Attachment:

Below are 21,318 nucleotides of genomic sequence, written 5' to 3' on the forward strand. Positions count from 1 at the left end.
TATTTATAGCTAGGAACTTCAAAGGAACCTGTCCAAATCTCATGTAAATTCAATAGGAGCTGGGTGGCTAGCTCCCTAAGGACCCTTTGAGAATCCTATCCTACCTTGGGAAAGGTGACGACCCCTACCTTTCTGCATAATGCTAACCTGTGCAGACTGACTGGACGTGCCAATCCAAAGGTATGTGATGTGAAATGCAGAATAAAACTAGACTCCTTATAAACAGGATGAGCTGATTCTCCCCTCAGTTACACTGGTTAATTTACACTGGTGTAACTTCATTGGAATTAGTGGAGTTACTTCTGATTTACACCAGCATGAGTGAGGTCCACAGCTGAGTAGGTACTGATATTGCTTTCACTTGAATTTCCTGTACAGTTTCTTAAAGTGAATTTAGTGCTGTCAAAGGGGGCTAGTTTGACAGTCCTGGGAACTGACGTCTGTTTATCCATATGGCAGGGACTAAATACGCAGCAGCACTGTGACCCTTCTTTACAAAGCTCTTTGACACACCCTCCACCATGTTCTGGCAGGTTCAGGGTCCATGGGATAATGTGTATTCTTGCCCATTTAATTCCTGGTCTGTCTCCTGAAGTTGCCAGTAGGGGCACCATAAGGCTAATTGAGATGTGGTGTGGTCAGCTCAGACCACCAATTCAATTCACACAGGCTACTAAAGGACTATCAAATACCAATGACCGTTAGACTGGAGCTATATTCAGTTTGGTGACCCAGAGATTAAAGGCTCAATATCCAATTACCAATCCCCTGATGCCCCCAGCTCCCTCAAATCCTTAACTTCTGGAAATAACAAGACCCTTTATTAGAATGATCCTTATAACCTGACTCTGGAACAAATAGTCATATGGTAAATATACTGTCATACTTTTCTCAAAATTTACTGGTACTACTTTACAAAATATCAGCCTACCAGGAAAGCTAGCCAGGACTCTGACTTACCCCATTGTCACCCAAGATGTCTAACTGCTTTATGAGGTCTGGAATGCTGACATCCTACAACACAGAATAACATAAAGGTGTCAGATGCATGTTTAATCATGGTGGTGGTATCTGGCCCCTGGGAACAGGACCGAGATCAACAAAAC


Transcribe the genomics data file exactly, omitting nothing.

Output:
Below are 21,318 nucleotides of genomic sequence, written 5' to 3' on the forward strand. Positions count from 1 at the left end.
TATTTATAGCTAGGAACTTCAAAGGAACCTGTCCAAATCTCATGTAAATTCAATAGGAGCTGGGTGGCTAGCTCCCTAAGGACCCTTTGAGAATCCTATCCTACCTTGGGAAAGGTGACGACCCCTACCTTTCTGCATAATGCTAACCTGTGCAGACTGACTGGACGTGCCAATCCAAAGGTATGTGATGTGAAATGCAGAATAAAACTAGACTCCTTATAAACAGGATGAGCTGATTCTCCCCTCAGTTACACTGGTTAATTTACACTGGTGTAACTTCATTGGAATTAGTGGAGTTACTTCTGATTTACACCAGCATGAGTGAGGTCCACAGCTGAGTAGGTACTGATATTGCTTTCACTTGAATTTCCTGTACAGTTTCTTAAAGTGAATTTAGTGCTGTCAAAGGGGGCTAGTTTGACAGTCCTGGGAACTGACGTCTGTTTATCCATATGGCAGGGACTAAATACGCAGCAGCACTGTGACCCTTCTTTACAAAGCTCTTTGACACACCCTCCACCATGTTCTGGCAGGTTCAGGGTCCATGGGATAATGTGTATTCTTGCCCATTTAATTCCTGGTCTGTCTCCTGAAGTTGCCAGTAGGGGCACCATAAGGCTAATTGAGATGTGGTGTGGTCAGCTCAGACCACCAATTCAATTCACACAGGCTACTAAAGGACTATCAAATACCAATGACCGTTAGACTGGAGCTATATTCAGTTTGGTGACCCAGAGATTAAAGGCTCAATATCCAATTACCAATCCCCTGATGCCCCCAGCTCCCTCAAATCCTTAACTTCTGGAAATAACAAGACCCTTTATTAGAATGATCCTTATAACCTGACTCTGGAACAAATAGTCATATGGTAAATATACTGTCATACTTTTCTCAAAATTTACTGGTACTACTTTACAAAATATCAGCCTACCAGGAAAGCTAGCCAGGACTCTGACTTACCCCATTGTCACCCAAGATGTCTAACTGCTTTATGAGGTCTGGAATGCTGACATCCTACAACACAGAATAACATAAAGGTGTCAGATGCATGTTTAATCATGGTGGTGGTATCTGGCCCCTGGGAACAGGACCGAGATCAACAAAAC